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In engineering education, some assessments require the students to submit program code, and since that code might be a result of plagiarism or collusion, a similarity detection tool is often used to filter excessively similar programs. To improve the scalability of such a tool, it is suggested to initially suspect some programs and only compare those programs to others (instead of exhaustively compare all programs one another). This paper compares the ef-fectiveness of two common techniques to raise such initial suspicion: focusing on the submissions of smart students (as they are likely to be copied), or the submissions of slow-paced students (since those students are likely to breach academic integrity to get higher assessment mark). Our study shows that the latter statistically outperforms the former by 13% in terms of precision; slow-paced students are likely to be the perpetrators, but they fail to get the submissions of smart students.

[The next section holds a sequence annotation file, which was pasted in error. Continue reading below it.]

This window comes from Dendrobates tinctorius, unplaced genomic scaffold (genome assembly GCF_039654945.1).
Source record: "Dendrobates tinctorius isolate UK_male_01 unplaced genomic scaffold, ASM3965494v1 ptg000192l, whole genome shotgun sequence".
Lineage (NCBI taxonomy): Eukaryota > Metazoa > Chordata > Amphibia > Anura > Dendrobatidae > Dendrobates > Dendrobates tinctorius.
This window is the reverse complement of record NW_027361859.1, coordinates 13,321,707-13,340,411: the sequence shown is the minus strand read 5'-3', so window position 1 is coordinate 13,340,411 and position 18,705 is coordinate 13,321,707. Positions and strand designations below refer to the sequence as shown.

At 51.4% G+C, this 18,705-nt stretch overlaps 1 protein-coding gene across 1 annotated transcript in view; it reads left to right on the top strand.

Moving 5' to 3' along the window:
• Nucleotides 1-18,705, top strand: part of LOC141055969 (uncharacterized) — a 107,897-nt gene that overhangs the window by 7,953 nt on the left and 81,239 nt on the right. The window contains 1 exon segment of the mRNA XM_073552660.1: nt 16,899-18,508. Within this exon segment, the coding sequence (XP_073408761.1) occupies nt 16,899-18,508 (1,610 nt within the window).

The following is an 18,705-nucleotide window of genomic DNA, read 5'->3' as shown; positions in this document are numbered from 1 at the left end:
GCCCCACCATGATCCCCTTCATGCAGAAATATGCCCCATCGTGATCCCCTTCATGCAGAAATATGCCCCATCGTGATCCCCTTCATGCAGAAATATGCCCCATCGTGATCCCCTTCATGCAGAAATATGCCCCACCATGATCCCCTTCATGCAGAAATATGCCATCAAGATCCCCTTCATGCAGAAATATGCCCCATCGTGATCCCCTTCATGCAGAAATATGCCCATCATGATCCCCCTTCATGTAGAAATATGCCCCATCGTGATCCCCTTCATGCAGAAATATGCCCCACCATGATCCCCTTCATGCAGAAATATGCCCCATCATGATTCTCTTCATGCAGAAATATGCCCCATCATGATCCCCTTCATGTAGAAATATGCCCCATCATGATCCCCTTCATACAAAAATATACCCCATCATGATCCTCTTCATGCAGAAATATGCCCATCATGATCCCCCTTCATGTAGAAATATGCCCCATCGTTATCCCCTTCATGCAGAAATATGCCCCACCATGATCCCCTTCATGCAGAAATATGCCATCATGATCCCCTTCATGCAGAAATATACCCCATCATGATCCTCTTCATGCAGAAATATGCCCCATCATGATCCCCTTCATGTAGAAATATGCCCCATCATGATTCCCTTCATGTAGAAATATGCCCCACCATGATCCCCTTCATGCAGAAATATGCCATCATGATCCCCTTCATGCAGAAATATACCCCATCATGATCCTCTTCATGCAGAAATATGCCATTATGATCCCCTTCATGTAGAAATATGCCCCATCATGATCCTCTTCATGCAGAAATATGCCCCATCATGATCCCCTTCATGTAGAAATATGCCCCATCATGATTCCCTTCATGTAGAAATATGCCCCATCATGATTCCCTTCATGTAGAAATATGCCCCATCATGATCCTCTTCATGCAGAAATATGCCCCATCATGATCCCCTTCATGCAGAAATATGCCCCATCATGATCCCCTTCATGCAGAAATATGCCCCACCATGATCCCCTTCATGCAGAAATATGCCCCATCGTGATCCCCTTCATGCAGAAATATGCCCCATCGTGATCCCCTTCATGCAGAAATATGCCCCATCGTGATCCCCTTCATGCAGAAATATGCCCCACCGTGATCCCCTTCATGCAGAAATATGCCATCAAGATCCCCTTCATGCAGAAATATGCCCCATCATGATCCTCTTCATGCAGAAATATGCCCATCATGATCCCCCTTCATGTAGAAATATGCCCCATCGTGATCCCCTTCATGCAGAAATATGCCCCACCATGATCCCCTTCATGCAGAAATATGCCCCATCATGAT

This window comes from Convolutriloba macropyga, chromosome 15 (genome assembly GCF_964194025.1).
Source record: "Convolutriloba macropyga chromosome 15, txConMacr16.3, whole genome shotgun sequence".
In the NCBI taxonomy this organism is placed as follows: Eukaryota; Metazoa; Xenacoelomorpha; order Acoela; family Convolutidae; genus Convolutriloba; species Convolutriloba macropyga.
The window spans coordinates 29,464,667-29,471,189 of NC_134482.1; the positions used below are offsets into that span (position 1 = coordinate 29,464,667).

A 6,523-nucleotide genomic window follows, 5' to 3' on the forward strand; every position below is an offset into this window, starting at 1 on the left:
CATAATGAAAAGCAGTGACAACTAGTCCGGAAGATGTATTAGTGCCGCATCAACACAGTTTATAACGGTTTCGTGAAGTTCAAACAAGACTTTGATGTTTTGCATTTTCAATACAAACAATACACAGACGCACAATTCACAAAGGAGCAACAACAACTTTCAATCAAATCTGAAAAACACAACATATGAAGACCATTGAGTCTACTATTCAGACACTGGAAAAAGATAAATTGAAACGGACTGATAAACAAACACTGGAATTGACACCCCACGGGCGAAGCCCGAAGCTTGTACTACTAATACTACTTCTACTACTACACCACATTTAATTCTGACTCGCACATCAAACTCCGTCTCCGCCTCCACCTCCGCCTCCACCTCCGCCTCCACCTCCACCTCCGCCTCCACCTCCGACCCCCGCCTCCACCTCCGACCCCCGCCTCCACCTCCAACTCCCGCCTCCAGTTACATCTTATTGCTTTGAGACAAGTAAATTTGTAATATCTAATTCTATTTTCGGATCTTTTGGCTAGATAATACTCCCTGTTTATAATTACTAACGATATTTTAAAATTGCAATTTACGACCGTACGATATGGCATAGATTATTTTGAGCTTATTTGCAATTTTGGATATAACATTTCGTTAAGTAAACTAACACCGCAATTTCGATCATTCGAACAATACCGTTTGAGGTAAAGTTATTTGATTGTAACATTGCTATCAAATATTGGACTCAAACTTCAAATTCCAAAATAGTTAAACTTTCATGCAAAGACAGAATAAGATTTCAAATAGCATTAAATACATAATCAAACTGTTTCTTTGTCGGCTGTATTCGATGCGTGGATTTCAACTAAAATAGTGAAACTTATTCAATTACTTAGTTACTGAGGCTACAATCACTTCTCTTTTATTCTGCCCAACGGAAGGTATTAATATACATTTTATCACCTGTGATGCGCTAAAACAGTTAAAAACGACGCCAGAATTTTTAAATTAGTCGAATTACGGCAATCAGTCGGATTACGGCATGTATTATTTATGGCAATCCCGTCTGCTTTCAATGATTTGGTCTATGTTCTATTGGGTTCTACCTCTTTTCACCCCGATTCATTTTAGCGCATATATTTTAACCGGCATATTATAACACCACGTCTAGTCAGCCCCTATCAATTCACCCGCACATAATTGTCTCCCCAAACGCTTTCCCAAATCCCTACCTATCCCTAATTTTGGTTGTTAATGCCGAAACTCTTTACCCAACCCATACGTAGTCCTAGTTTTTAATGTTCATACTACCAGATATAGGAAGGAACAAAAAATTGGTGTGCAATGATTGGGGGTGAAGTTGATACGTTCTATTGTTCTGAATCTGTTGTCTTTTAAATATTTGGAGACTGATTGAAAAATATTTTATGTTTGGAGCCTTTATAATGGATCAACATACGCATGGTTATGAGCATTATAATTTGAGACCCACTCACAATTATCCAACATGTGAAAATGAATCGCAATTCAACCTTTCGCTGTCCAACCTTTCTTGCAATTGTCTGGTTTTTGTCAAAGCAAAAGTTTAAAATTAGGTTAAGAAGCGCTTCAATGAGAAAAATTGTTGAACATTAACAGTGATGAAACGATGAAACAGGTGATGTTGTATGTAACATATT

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Ayub, M., Karnalim, O., Wijanto, M. C., & Risal, R. (2021). Initial Suspicion on Detecting Code Plagiarism and Collusion in Academia: Case Study of Algorithm and Data Structure Courses. Journal of Information Technology and Computer Science, 6(1), 9–17.


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